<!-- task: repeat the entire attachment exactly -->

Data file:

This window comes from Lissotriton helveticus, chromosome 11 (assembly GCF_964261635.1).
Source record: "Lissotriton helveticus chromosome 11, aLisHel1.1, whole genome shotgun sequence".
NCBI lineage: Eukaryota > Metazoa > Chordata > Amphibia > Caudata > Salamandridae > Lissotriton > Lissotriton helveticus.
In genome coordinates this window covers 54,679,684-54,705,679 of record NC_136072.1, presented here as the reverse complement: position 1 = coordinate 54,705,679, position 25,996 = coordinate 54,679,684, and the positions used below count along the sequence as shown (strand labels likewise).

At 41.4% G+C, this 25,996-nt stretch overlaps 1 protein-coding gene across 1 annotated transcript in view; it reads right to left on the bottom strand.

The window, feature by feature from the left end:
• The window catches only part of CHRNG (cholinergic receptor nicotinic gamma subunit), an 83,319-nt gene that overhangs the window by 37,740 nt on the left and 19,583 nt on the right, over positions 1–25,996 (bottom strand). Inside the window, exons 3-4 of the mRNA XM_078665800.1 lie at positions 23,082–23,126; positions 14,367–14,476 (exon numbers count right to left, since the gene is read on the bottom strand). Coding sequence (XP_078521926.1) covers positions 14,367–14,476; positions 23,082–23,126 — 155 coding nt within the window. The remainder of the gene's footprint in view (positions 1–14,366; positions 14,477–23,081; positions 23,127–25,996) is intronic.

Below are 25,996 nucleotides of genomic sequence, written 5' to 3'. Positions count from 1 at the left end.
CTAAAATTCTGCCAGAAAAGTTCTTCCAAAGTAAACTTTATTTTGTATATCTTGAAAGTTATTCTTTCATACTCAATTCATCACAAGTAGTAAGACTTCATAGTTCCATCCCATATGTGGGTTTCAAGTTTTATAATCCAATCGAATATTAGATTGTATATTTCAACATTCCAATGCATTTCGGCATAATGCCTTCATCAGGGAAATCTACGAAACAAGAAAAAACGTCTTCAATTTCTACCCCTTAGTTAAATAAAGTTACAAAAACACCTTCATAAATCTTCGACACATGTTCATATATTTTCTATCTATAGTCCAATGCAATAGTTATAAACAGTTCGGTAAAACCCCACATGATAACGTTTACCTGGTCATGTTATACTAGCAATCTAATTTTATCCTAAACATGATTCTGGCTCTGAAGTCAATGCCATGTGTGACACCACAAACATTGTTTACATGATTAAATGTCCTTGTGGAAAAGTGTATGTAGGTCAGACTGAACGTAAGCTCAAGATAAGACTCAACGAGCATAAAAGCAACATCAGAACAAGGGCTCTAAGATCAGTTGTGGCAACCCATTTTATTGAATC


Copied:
This window comes from Lissotriton helveticus, chromosome 11 (assembly GCF_964261635.1).
Source record: "Lissotriton helveticus chromosome 11, aLisHel1.1, whole genome shotgun sequence".
NCBI lineage: Eukaryota > Metazoa > Chordata > Amphibia > Caudata > Salamandridae > Lissotriton > Lissotriton helveticus.
In genome coordinates this window covers 54,679,684-54,705,679 of record NC_136072.1, presented here as the reverse complement: position 1 = coordinate 54,705,679, position 25,996 = coordinate 54,679,684, and the positions used below count along the sequence as shown (strand labels likewise).

At 41.4% G+C, this 25,996-nt stretch overlaps 1 protein-coding gene across 1 annotated transcript in view; it reads right to left on the bottom strand.

The window, feature by feature from the left end:
• The window catches only part of CHRNG (cholinergic receptor nicotinic gamma subunit), an 83,319-nt gene that overhangs the window by 37,740 nt on the left and 19,583 nt on the right, over positions 1–25,996 (bottom strand). Inside the window, exons 3-4 of the mRNA XM_078665800.1 lie at positions 23,082–23,126; positions 14,367–14,476 (exon numbers count right to left, since the gene is read on the bottom strand). Coding sequence (XP_078521926.1) covers positions 14,367–14,476; positions 23,082–23,126 — 155 coding nt within the window. The remainder of the gene's footprint in view (positions 1–14,366; positions 14,477–23,081; positions 23,127–25,996) is intronic.

Below are 25,996 nucleotides of genomic sequence, written 5' to 3'. Positions count from 1 at the left end.
CTAAAATTCTGCCAGAAAAGTTCTTCCAAAGTAAACTTTATTTTGTATATCTTGAAAGTTATTCTTTCATACTCAATTCATCACAAGTAGTAAGACTTCATAGTTCCATCCCATATGTGGGTTTCAAGTTTTATAATCCAATCGAATATTAGATTGTATATTTCAACATTCCAATGCATTTCGGCATAATGCCTTCATCAGGGAAATCTACGAAACAAGAAAAAACGTCTTCAATTTCTACCCCTTAGTTAAATAAAGTTACAAAAACACCTTCATAAATCTTCGACACATGTTCATATATTTTCTATCTATAGTCCAATGCAATAGTTATAAACAGTTCGGTAAAACCCCACATGATAACGTTTACCTGGTCATGTTATACTAGCAATCTAATTTTATCCTAAACATGATTCTGGCTCTGAAGTCAATGCCATGTGTGACACCACAAACATTGTTTACATGATTAAATGTCCTTGTGGAAAAGTGTATGTAGGTCAGACTGAACGTAAGCTCAAGATAAGACTCAACGAGCATAAAAGCAACATCAGAACAAGGGCTCTAAGATCAGTTGTGGCAACCCATTTTATTGAATC